Meyer-Bernstein added, "And thanks to people like the Guffeys, they’ll receive the personalized guidance and resources needed to develop into innovative and empathetic leaders of tomorrow.”


Charleston Fellows tend to be leaders not only on campus, but in the local community.


The program’s student-led executive board regularly coordinates community engagement projects, including an ongoing partnership with the local Ronald McDonald House, where each month a group of fellows cooks meals for the 40 or so guests.


Recently, Fellows helped found organizations and initiatives like Cougar Votes, a voting advocacy program, and a local chapter of the Backpack Project, a support program for those experiencing homelessness.


“We are honored to be able to support the College of Charleston, an exemplary partner in our vibrant local community, and to provide more young leaders with the opportunity to benefit from the rigor and richness of its outstanding Honors program,” said Lawrence and Lucy Guffey.


“We are so fortunate to have Lawrence and Lucy Guffey in the Lowcountry,” said college President Andrew T. Hsu. “Their commitment to their community is laudable, and their philanthropic investment in the Honors College will lead to more engaged, globally curious students who will graduate and assume leadership roles in the Lowcountry and beyond.”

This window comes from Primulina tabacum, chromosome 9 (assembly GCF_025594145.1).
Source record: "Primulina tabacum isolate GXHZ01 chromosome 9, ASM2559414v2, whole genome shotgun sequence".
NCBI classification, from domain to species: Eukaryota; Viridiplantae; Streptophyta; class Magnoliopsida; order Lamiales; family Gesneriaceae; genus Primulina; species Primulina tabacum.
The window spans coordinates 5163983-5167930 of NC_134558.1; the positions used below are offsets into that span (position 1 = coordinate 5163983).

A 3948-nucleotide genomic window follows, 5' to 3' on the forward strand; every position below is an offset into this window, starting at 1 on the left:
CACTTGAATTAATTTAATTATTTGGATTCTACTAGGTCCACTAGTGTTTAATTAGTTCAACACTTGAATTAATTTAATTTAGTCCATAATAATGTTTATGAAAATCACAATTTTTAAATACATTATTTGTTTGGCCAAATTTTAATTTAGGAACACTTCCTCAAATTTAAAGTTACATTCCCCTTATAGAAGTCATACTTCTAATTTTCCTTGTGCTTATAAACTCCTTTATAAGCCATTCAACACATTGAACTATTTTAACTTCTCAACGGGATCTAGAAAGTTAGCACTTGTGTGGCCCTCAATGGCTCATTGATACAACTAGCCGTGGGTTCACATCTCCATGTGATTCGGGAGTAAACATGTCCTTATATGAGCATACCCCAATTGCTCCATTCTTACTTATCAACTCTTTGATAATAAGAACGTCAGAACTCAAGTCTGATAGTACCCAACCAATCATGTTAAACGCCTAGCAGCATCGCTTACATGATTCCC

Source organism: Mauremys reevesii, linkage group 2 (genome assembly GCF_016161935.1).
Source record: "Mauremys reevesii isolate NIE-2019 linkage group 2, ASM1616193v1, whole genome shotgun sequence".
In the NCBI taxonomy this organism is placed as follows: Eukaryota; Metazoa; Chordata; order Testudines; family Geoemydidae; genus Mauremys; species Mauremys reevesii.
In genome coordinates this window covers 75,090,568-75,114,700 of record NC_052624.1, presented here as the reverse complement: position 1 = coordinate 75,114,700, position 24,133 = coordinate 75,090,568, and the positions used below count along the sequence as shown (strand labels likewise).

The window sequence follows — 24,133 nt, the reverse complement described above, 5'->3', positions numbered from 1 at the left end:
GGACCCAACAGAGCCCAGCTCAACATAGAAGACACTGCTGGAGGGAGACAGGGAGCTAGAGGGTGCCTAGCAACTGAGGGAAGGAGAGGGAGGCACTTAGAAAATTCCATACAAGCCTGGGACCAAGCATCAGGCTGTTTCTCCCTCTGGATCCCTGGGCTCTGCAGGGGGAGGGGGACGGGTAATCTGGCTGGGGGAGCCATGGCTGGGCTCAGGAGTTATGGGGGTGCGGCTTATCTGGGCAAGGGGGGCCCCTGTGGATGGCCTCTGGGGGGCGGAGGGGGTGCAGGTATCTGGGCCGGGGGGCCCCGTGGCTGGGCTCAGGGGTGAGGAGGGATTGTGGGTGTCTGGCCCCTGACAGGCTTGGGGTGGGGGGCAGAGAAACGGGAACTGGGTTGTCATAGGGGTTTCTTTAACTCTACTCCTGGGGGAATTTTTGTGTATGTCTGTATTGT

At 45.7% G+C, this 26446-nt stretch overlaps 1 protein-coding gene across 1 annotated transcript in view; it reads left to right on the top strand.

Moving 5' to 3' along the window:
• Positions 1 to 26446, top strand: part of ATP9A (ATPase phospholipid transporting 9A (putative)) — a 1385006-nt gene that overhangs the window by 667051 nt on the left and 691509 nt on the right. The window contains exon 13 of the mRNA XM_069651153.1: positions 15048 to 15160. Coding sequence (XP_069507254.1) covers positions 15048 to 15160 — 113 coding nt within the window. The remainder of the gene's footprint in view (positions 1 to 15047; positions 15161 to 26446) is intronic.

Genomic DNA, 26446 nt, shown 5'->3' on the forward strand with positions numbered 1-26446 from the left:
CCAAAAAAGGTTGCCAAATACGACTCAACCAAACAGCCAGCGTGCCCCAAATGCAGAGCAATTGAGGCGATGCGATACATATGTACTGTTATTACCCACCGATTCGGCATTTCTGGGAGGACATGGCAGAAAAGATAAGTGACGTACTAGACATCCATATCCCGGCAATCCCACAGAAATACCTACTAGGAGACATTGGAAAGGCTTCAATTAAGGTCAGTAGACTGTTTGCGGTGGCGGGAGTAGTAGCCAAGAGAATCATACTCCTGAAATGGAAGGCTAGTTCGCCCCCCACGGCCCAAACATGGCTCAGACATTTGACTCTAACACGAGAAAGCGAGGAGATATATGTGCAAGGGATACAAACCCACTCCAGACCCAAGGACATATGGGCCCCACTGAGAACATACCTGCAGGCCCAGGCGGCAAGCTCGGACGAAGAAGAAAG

Computer, Internet Use in the United States

Most U.S. households had at least one type of computer (95 percent) and had a broadband internet subscription (90 percent) in 2021, an increase from 2018 (92 percent and 85 percent, respectively), according to a new report released by the U.S. Census Bureau.


The report examines trends in computer use and internet access at the national, state and county levels based on statistics from the Census Bureau’s American Community Survey (ACS).


Other report highlights: 


Smartphones were the most common computing device in U.S. households (90 percent), followed by desktop or laptop computers (81 percent) and tablets (64 percent) in 2021.


Urban households (96 percent) were more likely than rural ones (93 percent) to own computers; they were also more likely to have a broadband internet subscription (91 percent vs. 87 percent, respectively).